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- Tracy W., Teacher
dairy Teacher Resources
Find Dairy educational ideas and activities
Second graders discuss their current knowledge of the Food Pyramid and listen to a read aloud of "The Edible Pyramid: Good Eating Every Day." They complete a food pyramid which the teacher has drawn on the board by adding food in the proper place. They discuss and identify food that belongs to the dairy group.
Complete a unit on diet and nutrition with young learners. They will explore various websites, create a food pyramid, categorize foods into food groups, list the benefits of various types of foods, evaluate a fast food meal, and identify a myth about candy. Many extensions ideas are provided.
Students identify human muscles and bones from a cardboard skeleton, named "Mr. Skelly." Using dialog balloons as props, the teacher holds up advice from Mr. Skelly, such as noting he drinks milk to keep his bones strong. The lesson also stresses the consequences of poor health with pictures of diseased organs.
First graders examine the food pyramid. In this dairy products lesson, 1st graders investigate which foods belong to the dairy group and discover the number of dairy servings they need per day. Students use an Internet source to learn about milk production and then make milk shakes.
First graders identify foods found in the dairy group. In this dairy foods instructional activity, 1st graders identify foods found in milk, yogurt, and cheese. Students prepare and taste a food snack from the milk group. Students discuss the food pyramid, make an entry in their health journal, and sing a song about the milk group.
In this conditional statement learning exercise, 10th graders solve and complete 18 different types of problems. First, they show that each conditional statement is false by finding a counterexample. Then, students write the converse of each statement and provide a counterexample.
Third graders explore the characteristics of whales that defines them as mammals. Using the internet and Inspiration software, 3rd graders create and organize "idea bubbles" to organize facts about whales. They locate details to support each idea that mammals are whales.
Show your scholars how adding an affix changes the entire meaning of a word; they focus on the suffix -able. You'll find a complete script here, but if you don't want to read this verbatim, use it simply as an outline. Learners watch you model word segmenting before trying it on their own. Taking a bigger word and breaking it into a base word and suffix helps with word meaning. By showing pupils what this suffix means and pairing it with a familiar word, they can define larger words. Create a semantic map around this suffix to fill in as you find more words.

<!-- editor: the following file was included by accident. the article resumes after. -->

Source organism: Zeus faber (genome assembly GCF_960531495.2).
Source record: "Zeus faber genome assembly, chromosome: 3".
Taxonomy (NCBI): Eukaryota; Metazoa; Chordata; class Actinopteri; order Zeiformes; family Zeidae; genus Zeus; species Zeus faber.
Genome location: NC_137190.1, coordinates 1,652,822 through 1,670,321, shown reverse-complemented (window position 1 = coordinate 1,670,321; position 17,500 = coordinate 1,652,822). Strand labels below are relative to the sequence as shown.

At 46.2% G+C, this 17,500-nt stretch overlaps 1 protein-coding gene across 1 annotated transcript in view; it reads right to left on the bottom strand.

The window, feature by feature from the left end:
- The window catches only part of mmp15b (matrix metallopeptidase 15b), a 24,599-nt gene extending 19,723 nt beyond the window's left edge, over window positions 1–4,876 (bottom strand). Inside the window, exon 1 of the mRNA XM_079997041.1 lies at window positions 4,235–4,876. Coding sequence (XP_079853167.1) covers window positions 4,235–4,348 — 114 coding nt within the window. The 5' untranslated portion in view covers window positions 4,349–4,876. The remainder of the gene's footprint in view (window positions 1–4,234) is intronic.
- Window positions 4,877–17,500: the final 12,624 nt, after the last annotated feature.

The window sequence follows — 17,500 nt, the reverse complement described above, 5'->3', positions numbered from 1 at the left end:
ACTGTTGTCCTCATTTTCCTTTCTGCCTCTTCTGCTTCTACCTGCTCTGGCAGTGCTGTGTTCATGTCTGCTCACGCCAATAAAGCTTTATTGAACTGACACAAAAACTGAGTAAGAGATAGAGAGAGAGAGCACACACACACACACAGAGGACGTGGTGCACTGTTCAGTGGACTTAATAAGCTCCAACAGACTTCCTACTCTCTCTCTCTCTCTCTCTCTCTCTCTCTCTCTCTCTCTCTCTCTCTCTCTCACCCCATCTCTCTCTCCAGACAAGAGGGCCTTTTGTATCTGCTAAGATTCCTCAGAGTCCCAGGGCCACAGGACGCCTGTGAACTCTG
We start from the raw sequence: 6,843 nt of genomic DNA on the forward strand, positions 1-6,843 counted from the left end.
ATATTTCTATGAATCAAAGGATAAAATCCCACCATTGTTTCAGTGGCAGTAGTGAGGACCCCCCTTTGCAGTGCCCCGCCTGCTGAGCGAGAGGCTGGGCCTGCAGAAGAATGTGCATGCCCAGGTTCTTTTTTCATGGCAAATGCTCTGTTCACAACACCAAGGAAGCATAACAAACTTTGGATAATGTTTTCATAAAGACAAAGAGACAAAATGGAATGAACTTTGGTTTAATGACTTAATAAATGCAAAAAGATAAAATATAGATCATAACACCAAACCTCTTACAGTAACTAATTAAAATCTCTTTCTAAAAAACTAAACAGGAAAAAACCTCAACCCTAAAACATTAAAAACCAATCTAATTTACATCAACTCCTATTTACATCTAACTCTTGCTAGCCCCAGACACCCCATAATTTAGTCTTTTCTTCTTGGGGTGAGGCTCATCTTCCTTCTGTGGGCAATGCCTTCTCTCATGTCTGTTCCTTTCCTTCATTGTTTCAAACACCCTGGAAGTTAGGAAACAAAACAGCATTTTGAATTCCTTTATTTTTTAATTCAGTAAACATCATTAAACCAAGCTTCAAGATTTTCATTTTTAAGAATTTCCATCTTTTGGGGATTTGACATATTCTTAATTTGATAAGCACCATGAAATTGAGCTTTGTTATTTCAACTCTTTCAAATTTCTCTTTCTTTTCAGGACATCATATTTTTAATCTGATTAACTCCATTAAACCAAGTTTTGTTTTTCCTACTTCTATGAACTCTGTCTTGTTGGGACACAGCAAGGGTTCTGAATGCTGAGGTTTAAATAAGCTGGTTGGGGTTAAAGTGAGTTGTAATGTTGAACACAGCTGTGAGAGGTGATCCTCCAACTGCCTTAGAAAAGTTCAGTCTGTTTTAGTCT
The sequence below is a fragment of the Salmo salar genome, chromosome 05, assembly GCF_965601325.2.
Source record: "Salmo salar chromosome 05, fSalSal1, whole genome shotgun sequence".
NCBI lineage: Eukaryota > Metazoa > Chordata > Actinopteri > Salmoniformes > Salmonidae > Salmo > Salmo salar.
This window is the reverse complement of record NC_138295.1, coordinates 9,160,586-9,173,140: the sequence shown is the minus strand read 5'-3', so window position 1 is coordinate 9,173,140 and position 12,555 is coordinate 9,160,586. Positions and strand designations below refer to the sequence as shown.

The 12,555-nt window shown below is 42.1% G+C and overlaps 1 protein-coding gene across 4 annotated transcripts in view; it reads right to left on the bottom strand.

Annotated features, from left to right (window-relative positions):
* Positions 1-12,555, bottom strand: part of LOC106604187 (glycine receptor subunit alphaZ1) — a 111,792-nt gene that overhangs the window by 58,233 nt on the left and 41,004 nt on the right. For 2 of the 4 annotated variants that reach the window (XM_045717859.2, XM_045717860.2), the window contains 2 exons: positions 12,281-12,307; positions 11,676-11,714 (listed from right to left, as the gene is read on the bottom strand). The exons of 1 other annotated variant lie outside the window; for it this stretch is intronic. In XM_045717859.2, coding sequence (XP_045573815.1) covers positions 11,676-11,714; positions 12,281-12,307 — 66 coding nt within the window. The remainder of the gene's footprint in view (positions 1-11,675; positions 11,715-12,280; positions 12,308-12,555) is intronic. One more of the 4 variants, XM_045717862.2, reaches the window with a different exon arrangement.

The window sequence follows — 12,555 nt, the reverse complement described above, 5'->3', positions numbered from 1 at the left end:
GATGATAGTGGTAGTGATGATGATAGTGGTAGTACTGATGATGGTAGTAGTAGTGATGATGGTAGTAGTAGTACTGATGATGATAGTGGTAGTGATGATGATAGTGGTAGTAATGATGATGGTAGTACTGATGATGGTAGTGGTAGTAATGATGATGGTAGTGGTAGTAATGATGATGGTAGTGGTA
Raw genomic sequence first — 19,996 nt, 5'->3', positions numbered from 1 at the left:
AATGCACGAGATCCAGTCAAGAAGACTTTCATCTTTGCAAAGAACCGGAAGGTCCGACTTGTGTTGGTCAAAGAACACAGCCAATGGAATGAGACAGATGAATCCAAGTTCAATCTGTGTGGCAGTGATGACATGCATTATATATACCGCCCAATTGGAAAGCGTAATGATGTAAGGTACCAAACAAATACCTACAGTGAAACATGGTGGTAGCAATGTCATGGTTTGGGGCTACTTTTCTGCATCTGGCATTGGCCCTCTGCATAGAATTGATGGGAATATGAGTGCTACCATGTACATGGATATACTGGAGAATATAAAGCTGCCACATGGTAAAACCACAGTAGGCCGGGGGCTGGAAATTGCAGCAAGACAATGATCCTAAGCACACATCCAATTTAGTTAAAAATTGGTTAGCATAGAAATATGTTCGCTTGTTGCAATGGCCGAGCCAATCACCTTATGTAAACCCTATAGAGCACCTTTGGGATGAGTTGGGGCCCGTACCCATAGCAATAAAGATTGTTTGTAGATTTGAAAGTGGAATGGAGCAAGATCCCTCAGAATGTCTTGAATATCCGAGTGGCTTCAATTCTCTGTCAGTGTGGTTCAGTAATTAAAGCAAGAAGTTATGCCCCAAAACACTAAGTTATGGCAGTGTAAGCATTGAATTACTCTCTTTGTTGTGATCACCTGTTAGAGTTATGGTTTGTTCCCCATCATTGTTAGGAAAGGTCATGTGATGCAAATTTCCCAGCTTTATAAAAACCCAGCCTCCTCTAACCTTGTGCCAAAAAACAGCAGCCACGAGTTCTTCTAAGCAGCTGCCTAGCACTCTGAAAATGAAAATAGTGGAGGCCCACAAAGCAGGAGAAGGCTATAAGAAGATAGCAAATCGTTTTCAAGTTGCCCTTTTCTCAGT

Compare stories across cultures using "Six" from Still Life with Rice by Helie Lee and "Eleven" by Sandra Cisneros. Begin by covering the concept of a storyline map, a visual of the rising action, climax, and resolution. Young readers work on a quickwrite topic, then they read and summarize the short stories. The culminating activity compares the main characters from each story and asks critical-thinking questions.
What do you use to chop an onion or brown the meat? Learners with special needs read through a taco recipe, then use it to complete three different academic development activities. They circle the best utensil for the job, match each food to its food group, and use the recipe to fill blanks in a story. They can develop literacy skills while learning to cook!
Explore making predictions as a reading strategy. As a class, read "Blue Light, Green Light," stopping to make a prediction. After recording a prediction on the graphic organizer, discuss the thoughts behind your idea. Then, continue reading the story, having learners create their own predictions as you stop at certain places throughout the text.
Third graders investigate how temperature and motion (energy) create a chemical change that turns cream ( a liquid) into butter (a solid). They create a class pictograph of their favorite mils choices (white, chocolate, or strawberry) and draw a bar chart of the data. Students read the book No Moon, No Milk! and The Milk Makers.
Here is a good lesson for kindergartners that combines technology, literature, and art. In it, learners take a close look at some famous farm animals. They make the sounds that each animals makes, they use the internet to find pictures and information about each animal, and they create a booklet of farm animals with original drawing. Good lesson for the young ones!
Discover your inner microbe with this short online quiz. Kids can answer a few short questions to find out with which microbe they have the most in common. As a class, kids could group themselves with like microbes, then teach the rest of the class a few of the traits of their microbe. Young zoologists begin to understand how diverse the microbial world can be. If you do not have access to a computer lab, there is also a flipbook version of the quiz.